One of the (many) surprising outcomes of the November 2016 election is that comprehensive federal tax reform could be a real possibility.
With President Trump in the White House and Republicans holding a majority in both the House and the Senate in the 115th Congress, the prospects for significant federal tax legislation being enacted in 2017 or 2018 have increased substantially. There are still many unknowns. Details are still evolving, and enactment is not certain.
Still, while much attention and debate has been focused on the substantive provisions and ramifications of the proposals at the federal level, any federal reform—if enacted—would have both direct and indirect implications for the U.S. states and their income tax structures.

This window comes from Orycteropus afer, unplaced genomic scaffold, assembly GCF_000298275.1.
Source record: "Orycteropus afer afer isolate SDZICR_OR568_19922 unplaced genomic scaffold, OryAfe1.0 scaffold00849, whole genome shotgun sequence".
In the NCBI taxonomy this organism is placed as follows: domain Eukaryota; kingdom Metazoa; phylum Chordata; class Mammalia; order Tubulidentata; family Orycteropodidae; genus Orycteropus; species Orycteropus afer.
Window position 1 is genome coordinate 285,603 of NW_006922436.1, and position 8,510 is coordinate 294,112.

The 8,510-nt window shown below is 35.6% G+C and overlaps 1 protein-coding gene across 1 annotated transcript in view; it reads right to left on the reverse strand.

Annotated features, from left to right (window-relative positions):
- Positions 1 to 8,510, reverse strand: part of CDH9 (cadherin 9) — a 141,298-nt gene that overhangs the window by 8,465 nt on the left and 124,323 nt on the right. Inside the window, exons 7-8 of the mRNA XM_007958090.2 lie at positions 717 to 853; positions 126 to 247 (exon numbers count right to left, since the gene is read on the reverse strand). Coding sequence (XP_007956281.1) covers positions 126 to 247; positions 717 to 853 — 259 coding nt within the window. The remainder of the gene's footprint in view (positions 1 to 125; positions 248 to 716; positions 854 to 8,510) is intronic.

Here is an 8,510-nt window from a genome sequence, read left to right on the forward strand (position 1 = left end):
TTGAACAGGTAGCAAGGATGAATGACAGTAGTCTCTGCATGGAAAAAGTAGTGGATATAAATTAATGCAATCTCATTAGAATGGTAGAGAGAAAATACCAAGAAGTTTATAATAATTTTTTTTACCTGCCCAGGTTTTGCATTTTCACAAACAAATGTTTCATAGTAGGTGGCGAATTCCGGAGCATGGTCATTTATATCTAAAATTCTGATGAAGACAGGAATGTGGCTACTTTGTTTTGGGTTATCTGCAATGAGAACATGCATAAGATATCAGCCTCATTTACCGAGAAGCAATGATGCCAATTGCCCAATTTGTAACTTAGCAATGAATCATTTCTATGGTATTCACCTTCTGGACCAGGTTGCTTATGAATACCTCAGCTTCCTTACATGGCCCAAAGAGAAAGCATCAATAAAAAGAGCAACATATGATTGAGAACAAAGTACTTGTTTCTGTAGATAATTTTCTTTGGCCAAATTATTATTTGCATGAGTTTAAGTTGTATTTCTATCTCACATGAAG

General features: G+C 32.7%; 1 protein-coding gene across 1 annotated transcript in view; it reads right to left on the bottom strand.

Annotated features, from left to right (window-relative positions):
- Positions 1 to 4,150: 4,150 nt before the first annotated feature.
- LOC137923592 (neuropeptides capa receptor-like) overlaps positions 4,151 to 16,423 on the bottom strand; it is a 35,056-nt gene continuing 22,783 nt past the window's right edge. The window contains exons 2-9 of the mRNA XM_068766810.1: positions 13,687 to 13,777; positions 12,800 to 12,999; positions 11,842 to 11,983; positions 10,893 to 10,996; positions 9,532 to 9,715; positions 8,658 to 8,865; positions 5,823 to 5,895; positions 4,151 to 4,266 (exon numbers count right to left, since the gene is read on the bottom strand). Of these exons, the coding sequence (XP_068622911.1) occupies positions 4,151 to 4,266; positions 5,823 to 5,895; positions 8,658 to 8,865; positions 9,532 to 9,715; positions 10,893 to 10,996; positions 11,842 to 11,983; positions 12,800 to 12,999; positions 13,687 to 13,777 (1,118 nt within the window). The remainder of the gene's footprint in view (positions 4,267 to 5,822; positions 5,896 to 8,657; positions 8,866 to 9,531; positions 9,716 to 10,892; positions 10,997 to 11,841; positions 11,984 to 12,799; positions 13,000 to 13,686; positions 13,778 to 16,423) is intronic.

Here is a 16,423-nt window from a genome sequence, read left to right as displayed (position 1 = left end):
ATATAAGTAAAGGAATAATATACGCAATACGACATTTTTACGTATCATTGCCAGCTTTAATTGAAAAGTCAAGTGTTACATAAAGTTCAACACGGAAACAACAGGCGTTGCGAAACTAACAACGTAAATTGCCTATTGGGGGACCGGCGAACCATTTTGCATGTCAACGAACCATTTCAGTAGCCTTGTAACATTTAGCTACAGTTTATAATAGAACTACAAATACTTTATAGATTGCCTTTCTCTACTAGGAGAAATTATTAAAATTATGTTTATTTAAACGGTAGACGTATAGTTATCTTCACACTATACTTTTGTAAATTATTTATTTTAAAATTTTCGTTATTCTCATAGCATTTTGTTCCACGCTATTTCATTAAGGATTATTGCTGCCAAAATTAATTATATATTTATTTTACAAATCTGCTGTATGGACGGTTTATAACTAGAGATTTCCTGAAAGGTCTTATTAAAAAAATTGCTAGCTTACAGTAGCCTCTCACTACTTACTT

A KPMG report of "frequently asked questions" (FAQs) outlines why and how federal reforms could generally affect states, and discusses the state tax implications of specific components of the major tax reform proposals outlined by President Trump in his campaign and proposed by House Republicans in last June’s tax reform “blueprint.”
The FAQ document is organized as follows:
Read a February 2017 report [PDF 816 KB] prepared by KPMG LLP: State tax implications of federal tax reform: FAQs
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